Donna Webster, a white woman, has just completed a degree in English education from Florida State University. She returns to her hometown of Jacksonville to begin her teaching career, and she is assigned to Paul Lawrence Dunbar Senior High School, a primarily black high school in the north side of town.
Anxious, scared, nauseous the first day of school, she is comforted by a colleague
who advises her, when meeting her students, to "save the smiles until after
Christmas," but as soon as Donna smiles at a student who immediately smiles
back, she forgets that advice. Thus begins her year of challenge, as she works
diligently, with her heart as her guide, to teach her students literature and
grammar, while helping them face emotional issues of young life.
The Cruelest Months, though a work of fiction, is based on the actual experiences
of the author, Dorothy K. Fletcher. Beginning with her first day of school,
she relates her experiences month by month, as the school year progresses. Each
month consists of several lessons, or stories. Fletcher begins each story with
a literary quote, often from the text from which her lesson is taken, but sometimes
the quotes reflect an idea or concept important to her anecdote. For example,
Fletcher uses the poem To an Athlete Dying Young by A.E. Houseman to introduce
her narration of a shooting that occurred in the parking lot after a football
Fletcher's character, Donna Webster, wants to share her love of literature,
and she tries to reach her students by making connections they can understand.
When teaching Beowulf, Donna tries to relate the literary character to the school's
mascot, the Viking, as well as to Arnold Schwarzenegger as the Terminator in
a bear skin coat. In a lesson on Edgar Allen Poe's The Raven, she asks a student
to drum a rap rhythm on a cabinet and then reads the poem aloud to the beat
of the rhythm. Soon other students, and eventually the entire class, join her
in rapping The Raven. Through perseverance, creativity and love, Webster inspires
many of her students. However, not all her experiences end well, and she must
face rebellious students as she struggles to keep her classes focused.
One very angry student, Rochelle, is especially a challenge. She enters school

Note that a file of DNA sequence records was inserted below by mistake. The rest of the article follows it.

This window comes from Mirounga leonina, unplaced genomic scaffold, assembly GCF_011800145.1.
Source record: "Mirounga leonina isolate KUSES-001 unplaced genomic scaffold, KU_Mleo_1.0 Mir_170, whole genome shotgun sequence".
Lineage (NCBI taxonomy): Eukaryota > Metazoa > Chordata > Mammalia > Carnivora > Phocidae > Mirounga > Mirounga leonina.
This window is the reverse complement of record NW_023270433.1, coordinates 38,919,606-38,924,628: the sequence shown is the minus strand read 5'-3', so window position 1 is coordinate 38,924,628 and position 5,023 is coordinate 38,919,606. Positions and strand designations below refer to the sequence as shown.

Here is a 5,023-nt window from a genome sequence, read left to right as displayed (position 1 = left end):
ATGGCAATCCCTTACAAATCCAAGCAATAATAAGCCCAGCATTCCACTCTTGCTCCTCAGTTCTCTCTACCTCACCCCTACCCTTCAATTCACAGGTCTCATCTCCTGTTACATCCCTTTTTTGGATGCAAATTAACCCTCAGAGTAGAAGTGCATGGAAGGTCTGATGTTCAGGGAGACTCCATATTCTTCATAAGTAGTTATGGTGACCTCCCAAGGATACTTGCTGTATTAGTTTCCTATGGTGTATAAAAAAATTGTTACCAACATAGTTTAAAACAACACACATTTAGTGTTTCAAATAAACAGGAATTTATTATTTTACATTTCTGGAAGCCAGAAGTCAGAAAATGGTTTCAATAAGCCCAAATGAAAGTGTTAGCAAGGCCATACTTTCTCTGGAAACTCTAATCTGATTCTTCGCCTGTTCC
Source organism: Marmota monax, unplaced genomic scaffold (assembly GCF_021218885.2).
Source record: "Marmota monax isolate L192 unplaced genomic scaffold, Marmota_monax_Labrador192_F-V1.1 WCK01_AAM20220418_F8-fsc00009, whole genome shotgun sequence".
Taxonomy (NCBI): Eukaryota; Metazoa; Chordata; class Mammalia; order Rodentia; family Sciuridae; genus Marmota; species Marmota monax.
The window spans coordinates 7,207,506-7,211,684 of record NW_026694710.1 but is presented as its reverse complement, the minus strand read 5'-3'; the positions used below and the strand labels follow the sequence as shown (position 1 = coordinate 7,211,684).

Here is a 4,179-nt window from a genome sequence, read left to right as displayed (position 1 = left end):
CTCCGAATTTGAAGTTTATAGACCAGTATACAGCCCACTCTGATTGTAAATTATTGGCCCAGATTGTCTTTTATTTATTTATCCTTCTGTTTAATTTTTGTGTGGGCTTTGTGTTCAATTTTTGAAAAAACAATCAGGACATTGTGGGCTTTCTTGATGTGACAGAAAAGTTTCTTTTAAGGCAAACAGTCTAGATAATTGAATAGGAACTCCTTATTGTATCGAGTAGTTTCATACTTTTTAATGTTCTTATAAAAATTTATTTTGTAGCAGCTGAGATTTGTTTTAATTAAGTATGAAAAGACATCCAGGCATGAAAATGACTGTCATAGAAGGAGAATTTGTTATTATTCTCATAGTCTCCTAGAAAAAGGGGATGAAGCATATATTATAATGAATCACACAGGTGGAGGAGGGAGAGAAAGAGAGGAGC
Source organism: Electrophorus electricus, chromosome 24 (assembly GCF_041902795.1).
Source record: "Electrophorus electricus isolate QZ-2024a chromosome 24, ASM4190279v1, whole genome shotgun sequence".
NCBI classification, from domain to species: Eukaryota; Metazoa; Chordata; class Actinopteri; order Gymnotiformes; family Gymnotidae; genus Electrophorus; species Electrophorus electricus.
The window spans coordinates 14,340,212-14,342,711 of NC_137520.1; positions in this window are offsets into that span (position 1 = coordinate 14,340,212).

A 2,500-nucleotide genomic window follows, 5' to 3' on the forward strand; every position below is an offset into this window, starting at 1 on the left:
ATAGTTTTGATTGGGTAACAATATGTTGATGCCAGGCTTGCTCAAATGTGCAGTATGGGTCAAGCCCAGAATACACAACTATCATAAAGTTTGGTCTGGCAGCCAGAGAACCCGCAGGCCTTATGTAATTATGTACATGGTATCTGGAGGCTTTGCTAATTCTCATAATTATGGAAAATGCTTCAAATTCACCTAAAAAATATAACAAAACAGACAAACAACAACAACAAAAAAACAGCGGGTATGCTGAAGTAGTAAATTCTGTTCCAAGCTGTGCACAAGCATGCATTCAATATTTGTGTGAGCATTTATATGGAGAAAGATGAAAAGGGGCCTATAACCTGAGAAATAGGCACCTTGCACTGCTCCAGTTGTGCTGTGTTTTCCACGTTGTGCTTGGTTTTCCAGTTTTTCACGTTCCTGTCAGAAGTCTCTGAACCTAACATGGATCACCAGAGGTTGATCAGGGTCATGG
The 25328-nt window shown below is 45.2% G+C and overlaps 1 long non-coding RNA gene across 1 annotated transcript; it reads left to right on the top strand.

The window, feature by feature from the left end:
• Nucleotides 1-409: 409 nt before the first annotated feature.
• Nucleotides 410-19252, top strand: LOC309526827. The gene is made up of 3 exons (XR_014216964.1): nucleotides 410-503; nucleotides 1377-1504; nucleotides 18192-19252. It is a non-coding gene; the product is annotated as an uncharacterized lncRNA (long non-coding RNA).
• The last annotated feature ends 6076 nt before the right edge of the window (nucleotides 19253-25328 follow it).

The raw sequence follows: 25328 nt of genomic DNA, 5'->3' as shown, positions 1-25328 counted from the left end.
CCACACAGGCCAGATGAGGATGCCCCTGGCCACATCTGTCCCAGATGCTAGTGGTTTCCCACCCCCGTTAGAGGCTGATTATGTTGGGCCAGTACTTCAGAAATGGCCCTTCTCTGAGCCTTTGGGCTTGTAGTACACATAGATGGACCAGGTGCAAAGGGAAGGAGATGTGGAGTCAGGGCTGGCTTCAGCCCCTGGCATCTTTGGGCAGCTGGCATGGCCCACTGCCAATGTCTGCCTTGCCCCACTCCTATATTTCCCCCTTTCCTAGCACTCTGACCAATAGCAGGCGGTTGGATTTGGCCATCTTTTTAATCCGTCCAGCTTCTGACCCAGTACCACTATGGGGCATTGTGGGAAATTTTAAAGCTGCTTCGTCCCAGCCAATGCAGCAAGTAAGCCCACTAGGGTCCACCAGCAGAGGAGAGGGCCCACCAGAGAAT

a week late, disheveled and unclean. She picks fights with other students and
is the object of their teasing. One day Donna asks her to read aloud a passage
from Sojourner Truth, a slave woman whose life was full of adversity and suffering.
While reading, Rochelle becomes transformed, and Donna sees her smile for the
first time. Donna asks Rochelle to join the weekly student poetry session, and
through poetry, her own as well as that of others, Rochelle loses her anger
and starts to love herself and the world. Unfortunately, however, Rochelle ultimately
becomes a victim, and Donna must endure sadness and loss.
At one point, Donna is encouraged by another teacher who tells her why teaching
is so important: "We teachers rarely get to see the fruits of our labors.
School years pass so quickly, and the kids are out the door before we know it.
I guess that's why I call teaching a 'leap of faith profession.' You just have
to believe you planted a positive seed of some kind; and even though you're
not the one who will get to see it grow, you have to believe it WILL grow."
"Sometimes," she continued, "I feel like I haven't made the
slightest difference at all. Then, years later, in the grocery store or at the
K-Mart, a stranger will come up to me and go on and on about how I touched him
so deeply or I was there when she needed me the most. Some have even told me
I have made all the difference in their lives."
As the year ends, Donna reflects, "The lessons I taught, I would file
alphabetically in metal cabinets, and the lessons I learned I would tuck neatly
in some corner of my heart, ready to remember and use every time I need to remember
what is good and most meaningful about life the children."
After reading The Cruelest Months, one feels a bit of the emotional and physical
tiredness of this first-year teacher. From the physical stamina needed to prepare
lessons and grade papers, to the joys of seeing students relate a poem to their
own lives and to the heartbreak of finding out a young life has been ended,
The Cruelest Months shows the dedication and love of a teacher.